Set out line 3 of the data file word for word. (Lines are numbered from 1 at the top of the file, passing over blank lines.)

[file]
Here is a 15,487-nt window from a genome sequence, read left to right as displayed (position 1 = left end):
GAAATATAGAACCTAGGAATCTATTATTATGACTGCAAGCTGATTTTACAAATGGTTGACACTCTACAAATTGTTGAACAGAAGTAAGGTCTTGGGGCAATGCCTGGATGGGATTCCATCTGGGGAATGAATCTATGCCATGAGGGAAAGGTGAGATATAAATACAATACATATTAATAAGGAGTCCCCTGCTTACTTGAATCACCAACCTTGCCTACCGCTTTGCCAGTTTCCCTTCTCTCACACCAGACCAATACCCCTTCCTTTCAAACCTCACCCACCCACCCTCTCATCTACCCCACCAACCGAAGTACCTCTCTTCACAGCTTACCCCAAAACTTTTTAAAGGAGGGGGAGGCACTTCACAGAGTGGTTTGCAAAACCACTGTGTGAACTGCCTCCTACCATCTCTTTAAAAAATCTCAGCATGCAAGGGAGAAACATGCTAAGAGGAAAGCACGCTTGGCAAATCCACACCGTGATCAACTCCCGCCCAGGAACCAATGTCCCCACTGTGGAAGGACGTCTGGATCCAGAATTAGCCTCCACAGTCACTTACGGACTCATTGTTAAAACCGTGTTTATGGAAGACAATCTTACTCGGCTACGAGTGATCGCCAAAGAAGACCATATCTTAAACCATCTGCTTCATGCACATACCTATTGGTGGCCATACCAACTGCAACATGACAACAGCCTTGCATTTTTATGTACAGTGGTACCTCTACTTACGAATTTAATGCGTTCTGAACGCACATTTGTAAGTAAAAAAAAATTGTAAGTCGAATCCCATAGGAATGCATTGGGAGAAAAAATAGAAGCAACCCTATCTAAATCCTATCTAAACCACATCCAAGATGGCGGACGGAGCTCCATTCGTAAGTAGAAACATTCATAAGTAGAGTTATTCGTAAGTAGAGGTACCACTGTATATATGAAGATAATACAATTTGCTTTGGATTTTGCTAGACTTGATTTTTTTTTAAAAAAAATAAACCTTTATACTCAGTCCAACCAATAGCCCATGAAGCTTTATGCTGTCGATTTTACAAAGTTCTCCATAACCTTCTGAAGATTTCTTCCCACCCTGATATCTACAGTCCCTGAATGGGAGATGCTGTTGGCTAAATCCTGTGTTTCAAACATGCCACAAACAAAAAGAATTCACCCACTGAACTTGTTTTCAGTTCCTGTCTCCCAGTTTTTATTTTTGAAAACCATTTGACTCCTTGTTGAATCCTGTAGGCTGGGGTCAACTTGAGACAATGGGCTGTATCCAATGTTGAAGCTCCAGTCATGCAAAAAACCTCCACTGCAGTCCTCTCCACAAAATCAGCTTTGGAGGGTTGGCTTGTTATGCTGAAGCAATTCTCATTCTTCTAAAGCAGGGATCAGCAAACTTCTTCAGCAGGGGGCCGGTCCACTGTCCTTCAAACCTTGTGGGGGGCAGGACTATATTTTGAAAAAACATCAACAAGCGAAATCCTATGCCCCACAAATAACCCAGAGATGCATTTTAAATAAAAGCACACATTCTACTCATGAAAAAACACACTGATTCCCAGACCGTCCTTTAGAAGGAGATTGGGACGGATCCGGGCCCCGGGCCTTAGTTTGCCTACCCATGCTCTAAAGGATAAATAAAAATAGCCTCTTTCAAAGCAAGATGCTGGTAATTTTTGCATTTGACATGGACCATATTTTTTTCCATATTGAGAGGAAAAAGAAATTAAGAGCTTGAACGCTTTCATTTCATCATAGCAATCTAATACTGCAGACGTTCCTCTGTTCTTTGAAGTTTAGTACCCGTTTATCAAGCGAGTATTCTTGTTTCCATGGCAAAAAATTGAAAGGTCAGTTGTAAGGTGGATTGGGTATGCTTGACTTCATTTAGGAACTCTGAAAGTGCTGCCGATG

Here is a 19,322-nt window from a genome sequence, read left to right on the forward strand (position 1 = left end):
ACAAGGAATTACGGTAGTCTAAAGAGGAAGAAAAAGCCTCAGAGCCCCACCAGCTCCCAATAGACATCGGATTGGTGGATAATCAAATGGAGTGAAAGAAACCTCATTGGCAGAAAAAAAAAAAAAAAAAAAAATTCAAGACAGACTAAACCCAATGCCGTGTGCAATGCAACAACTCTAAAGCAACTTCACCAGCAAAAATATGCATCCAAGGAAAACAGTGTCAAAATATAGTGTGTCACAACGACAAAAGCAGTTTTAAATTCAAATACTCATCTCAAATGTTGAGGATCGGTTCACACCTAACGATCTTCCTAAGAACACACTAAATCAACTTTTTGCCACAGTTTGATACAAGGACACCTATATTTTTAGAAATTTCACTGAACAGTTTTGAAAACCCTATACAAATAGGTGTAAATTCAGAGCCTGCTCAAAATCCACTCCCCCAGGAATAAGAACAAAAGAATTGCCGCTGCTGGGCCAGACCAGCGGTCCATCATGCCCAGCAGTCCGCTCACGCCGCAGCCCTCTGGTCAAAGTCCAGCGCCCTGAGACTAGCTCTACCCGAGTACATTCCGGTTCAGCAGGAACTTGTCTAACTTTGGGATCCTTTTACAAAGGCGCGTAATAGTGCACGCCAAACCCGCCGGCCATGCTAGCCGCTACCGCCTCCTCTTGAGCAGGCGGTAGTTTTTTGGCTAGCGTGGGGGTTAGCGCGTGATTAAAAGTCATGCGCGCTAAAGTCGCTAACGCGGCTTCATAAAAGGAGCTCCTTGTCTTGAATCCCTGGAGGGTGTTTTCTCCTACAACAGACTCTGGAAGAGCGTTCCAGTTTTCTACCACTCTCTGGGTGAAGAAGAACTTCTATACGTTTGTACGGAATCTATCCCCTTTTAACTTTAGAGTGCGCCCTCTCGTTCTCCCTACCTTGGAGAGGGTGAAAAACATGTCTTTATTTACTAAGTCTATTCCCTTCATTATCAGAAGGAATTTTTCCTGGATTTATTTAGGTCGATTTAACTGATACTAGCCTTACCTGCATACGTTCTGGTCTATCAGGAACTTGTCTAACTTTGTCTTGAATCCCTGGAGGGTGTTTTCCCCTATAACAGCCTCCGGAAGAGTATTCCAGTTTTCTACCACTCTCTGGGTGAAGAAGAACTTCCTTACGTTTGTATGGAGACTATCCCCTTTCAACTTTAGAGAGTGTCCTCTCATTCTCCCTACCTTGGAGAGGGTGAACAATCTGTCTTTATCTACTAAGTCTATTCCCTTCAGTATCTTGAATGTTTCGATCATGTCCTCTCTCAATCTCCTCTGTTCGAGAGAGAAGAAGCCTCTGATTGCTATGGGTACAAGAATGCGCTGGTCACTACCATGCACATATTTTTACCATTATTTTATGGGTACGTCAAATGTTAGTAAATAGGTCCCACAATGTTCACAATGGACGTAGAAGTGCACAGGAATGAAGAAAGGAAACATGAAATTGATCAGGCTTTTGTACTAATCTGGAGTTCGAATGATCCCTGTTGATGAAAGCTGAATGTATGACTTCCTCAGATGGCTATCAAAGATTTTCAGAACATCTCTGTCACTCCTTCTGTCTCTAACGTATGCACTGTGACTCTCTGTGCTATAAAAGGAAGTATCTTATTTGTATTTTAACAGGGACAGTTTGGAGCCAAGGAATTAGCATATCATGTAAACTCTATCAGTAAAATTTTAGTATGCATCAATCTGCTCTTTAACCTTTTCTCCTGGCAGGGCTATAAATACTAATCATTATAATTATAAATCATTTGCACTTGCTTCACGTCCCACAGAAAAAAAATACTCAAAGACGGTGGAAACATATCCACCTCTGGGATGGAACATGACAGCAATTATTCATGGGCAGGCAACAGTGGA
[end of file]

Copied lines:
Here is a 19,322-nt window from a genome sequence, read left to right on the forward strand (position 1 = left end):